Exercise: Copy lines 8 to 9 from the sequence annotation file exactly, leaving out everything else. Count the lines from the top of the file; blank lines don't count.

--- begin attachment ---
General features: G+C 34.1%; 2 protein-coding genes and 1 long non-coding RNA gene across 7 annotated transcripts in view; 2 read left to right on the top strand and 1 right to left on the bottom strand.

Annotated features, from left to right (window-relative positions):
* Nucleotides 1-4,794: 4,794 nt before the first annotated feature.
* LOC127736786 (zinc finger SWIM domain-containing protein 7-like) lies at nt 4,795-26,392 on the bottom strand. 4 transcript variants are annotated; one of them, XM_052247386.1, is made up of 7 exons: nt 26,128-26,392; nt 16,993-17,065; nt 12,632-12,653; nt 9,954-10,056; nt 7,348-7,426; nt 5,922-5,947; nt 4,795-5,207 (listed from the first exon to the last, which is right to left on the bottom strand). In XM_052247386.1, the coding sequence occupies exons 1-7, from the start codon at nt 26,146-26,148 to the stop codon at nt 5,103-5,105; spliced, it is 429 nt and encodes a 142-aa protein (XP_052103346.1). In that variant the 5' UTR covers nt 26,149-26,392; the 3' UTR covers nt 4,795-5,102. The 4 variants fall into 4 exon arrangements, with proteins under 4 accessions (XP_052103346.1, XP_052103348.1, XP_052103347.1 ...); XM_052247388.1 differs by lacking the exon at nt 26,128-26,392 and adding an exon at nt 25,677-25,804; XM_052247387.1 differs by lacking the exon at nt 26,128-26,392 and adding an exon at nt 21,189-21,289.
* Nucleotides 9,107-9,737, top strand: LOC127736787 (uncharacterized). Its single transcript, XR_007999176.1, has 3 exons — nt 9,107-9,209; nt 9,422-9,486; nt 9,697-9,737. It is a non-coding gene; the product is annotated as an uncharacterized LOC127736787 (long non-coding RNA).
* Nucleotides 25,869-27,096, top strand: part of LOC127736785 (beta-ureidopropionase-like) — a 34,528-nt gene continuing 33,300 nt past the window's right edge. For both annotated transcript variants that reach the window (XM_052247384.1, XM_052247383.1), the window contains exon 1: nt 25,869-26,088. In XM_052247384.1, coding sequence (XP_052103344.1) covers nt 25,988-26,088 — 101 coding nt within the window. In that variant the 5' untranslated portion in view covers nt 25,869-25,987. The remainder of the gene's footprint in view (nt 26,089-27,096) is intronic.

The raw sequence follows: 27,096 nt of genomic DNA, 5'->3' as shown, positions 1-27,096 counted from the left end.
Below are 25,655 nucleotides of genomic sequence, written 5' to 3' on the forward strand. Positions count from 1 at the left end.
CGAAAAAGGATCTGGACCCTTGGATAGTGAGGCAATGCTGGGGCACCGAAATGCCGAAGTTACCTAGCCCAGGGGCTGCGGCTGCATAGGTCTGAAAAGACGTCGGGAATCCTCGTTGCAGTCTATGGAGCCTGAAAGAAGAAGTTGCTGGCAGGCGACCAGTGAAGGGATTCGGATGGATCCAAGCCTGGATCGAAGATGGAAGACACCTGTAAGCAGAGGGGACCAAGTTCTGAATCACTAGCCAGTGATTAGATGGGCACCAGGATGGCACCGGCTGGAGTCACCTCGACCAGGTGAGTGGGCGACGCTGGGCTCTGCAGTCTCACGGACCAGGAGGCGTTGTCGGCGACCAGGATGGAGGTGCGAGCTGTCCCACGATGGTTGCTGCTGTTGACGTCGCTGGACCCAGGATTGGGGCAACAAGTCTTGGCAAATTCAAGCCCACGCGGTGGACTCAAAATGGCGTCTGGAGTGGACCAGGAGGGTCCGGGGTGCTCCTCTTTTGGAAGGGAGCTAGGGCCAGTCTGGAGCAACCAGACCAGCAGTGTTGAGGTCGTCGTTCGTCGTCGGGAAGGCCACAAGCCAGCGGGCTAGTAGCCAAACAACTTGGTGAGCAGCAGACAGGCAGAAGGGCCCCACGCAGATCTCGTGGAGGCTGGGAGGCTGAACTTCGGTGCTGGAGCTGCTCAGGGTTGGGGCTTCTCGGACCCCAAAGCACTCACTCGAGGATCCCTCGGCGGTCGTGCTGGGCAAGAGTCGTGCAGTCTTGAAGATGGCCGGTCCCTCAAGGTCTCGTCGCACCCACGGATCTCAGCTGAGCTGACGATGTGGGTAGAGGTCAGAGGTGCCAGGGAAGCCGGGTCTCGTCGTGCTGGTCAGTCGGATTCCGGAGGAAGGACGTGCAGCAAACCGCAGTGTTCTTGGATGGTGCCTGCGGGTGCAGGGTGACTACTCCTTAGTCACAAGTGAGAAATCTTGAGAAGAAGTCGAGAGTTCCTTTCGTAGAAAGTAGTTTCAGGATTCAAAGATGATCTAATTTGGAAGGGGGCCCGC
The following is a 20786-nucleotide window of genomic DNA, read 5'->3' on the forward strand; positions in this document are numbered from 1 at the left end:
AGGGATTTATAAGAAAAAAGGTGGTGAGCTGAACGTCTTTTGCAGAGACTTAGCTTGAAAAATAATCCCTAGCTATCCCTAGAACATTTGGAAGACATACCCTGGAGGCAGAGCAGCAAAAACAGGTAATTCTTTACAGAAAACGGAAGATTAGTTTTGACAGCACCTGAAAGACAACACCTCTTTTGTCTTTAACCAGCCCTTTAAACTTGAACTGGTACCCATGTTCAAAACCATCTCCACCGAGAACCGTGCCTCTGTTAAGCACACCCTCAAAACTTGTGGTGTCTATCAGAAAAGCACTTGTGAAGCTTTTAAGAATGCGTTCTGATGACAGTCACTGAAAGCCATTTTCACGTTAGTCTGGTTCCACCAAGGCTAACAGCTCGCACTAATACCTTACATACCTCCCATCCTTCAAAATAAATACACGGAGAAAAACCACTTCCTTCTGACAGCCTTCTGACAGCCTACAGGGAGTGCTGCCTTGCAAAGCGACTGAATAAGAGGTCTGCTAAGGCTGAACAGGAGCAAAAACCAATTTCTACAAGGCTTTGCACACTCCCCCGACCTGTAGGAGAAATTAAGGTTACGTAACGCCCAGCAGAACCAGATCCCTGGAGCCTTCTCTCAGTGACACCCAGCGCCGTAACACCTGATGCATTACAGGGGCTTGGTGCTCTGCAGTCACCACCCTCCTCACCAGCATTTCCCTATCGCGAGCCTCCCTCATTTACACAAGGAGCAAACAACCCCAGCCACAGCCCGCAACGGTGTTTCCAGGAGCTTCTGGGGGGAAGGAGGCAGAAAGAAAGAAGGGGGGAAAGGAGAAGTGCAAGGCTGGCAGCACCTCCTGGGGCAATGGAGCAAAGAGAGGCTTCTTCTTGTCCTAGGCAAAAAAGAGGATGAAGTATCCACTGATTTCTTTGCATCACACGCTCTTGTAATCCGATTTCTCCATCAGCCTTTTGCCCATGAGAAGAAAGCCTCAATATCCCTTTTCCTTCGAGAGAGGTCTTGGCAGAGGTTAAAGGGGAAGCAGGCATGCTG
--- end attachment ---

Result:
Below are 25,655 nucleotides of genomic sequence, written 5' to 3' on the forward strand. Positions count from 1 at the left end.
CGAAAAAGGATCTGGACCCTTGGATAGTGAGGCAATGCTGGGGCACCGAAATGCCGAAGTTACCTAGCCCAGGGGCTGCGGCTGCATAGGTCTGAAAAGACGTCGGGAATCCTCGTTGCAGTCTATGGAGCCTGAAAGAAGAAGTTGCTGGCAGGCGACCAGTGAAGGGATTCGGATGGATCCAAGCCTGGATCGAAGATGGAAGACACCTGTAAGCAGAGGGGACCAAGTTCTGAATCACTAGCCAGTGATTAGATGGGCACCAGGATGGCACCGGCTGGAGTCACCTCGACCAGGTGAGTGGGCGACGCTGGGCTCTGCAGTCTCACGGACCAGGAGGCGTTGTCGGCGACCAGGATGGAGGTGCGAGCTGTCCCACGATGGTTGCTGCTGTTGACGTCGCTGGACCCAGGATTGGGGCAACAAGTCTTGGCAAATTCAAGCCCACGCGGTGGACTCAAAATGGCGTCTGGAGTGGACCAGGAGGGTCCGGGGTGCTCCTCTTTTGGAAGGGAGCTAGGGCCAGTCTGGAGCAACCAGACCAGCAGTGTTGAGGTCGTCGTTCGTCGTCGGGAAGGCCACAAGCCAGCGGGCTAGTAGCCAAACAACTTGGTGAGCAGCAGACAGGCAGAAGGGCCCCACGCAGATCTCGTGGAGGCTGGGAGGCTGAACTTCGGTGCTGGAGCTGCTCAGGGTTGGGGCTTCTCGGACCCCAAAGCACTCACTCGAGGATCCCTCGGCGGTCGTGCTGGGCAAGAGTCGTGCAGTCTTGAAGATGGCCGGTCCCTCAAGGTCTCGTCGCACCCACGGATCTCAGCTGAGCTGACGATGTGGGTAGAGGTCAGAGGTGCCAGGGAAGCCGGGTCTCGTCGTGCTGGTCAGTCGGATTCCGGAGGAAGGACGTGCAGCAAACCGCAGTGTTCTTGGATGGTGCCTGCGGGTGCAGGGTGACTACTCCTTAGTCACAAGTGAGAAATCTTGAGAAGAAGTCGAGAGTTCCTTTCGTAGAAAGTAGTTTCAGGATTCAAAGATGATCTAATTTGGAAGGGGGCCCGC